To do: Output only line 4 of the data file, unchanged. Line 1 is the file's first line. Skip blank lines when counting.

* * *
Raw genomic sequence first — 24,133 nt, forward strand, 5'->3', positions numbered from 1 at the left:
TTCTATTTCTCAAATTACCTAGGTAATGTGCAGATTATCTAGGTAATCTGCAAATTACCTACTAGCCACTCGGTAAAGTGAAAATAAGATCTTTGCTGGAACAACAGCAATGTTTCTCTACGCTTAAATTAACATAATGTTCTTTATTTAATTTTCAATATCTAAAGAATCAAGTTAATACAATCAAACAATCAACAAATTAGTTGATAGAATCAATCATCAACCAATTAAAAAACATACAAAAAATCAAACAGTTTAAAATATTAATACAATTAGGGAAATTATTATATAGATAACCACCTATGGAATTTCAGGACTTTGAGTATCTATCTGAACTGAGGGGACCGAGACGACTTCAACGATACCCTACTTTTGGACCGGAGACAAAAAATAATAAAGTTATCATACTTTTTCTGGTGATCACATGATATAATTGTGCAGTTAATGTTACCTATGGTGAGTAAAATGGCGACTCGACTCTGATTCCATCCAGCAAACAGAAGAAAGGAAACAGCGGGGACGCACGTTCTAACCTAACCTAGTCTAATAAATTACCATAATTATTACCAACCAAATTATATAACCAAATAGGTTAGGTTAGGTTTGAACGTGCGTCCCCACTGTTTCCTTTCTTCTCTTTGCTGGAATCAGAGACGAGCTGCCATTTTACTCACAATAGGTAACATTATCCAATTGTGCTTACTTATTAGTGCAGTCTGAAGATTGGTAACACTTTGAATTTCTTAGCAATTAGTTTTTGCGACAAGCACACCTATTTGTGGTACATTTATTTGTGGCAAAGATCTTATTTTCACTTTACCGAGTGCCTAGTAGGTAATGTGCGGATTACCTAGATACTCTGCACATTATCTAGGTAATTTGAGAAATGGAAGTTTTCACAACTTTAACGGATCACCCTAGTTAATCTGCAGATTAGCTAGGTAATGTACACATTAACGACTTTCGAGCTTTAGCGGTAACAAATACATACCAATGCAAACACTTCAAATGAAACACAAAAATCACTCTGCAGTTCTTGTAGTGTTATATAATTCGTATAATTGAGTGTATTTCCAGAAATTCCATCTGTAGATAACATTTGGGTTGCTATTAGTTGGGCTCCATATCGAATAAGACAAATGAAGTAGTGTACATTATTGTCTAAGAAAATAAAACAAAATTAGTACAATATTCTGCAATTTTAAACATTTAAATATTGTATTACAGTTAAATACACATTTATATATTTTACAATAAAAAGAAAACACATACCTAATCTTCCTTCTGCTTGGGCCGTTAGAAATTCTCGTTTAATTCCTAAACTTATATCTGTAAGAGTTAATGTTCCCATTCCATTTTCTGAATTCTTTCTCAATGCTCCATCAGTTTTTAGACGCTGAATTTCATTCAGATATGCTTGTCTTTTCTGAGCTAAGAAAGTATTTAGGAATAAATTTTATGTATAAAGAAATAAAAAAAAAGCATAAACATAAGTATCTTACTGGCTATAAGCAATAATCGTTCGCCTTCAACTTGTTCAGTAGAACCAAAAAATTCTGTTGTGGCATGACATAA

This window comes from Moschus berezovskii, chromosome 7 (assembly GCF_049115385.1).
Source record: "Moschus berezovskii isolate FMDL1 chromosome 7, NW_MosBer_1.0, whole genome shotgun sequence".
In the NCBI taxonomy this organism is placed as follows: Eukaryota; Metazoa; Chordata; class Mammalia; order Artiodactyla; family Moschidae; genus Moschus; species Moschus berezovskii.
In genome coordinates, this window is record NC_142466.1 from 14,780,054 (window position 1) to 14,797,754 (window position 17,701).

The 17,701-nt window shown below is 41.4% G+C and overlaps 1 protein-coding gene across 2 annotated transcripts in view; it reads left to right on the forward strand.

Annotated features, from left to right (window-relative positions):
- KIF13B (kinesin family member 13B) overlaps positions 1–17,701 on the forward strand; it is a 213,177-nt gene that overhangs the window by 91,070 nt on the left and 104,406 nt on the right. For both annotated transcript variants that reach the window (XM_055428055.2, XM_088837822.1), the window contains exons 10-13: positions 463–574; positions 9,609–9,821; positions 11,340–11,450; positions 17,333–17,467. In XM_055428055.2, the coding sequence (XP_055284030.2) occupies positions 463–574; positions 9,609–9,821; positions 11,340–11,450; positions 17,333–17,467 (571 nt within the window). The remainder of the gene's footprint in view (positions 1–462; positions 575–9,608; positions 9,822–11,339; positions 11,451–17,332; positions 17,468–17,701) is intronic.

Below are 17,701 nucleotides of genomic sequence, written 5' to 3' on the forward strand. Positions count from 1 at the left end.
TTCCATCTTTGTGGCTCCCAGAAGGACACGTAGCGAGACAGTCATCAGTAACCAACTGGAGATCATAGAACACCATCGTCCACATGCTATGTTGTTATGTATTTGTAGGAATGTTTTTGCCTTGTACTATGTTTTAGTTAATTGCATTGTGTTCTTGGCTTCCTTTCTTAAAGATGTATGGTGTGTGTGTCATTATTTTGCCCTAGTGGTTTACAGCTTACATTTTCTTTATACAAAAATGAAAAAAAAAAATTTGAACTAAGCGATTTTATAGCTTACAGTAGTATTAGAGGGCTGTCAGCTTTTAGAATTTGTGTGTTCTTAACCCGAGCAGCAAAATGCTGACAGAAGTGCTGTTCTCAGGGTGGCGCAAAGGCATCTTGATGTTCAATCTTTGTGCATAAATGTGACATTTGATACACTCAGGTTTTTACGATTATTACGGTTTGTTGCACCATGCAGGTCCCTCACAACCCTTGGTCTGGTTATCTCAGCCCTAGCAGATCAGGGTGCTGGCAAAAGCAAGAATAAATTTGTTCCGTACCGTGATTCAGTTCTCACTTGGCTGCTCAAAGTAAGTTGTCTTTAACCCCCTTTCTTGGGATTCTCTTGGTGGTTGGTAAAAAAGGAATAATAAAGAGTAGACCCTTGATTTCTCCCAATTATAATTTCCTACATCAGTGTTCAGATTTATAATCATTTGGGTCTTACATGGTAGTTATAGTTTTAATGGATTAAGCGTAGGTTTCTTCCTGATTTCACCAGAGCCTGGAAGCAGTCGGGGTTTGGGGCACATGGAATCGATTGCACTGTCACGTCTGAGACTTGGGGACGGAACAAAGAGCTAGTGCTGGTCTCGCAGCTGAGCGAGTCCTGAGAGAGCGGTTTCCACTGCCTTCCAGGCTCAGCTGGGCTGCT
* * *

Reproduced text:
Source record: "Moschus berezovskii isolate FMDL1 chromosome 7, NW_MosBer_1.0, whole genome shotgun sequence".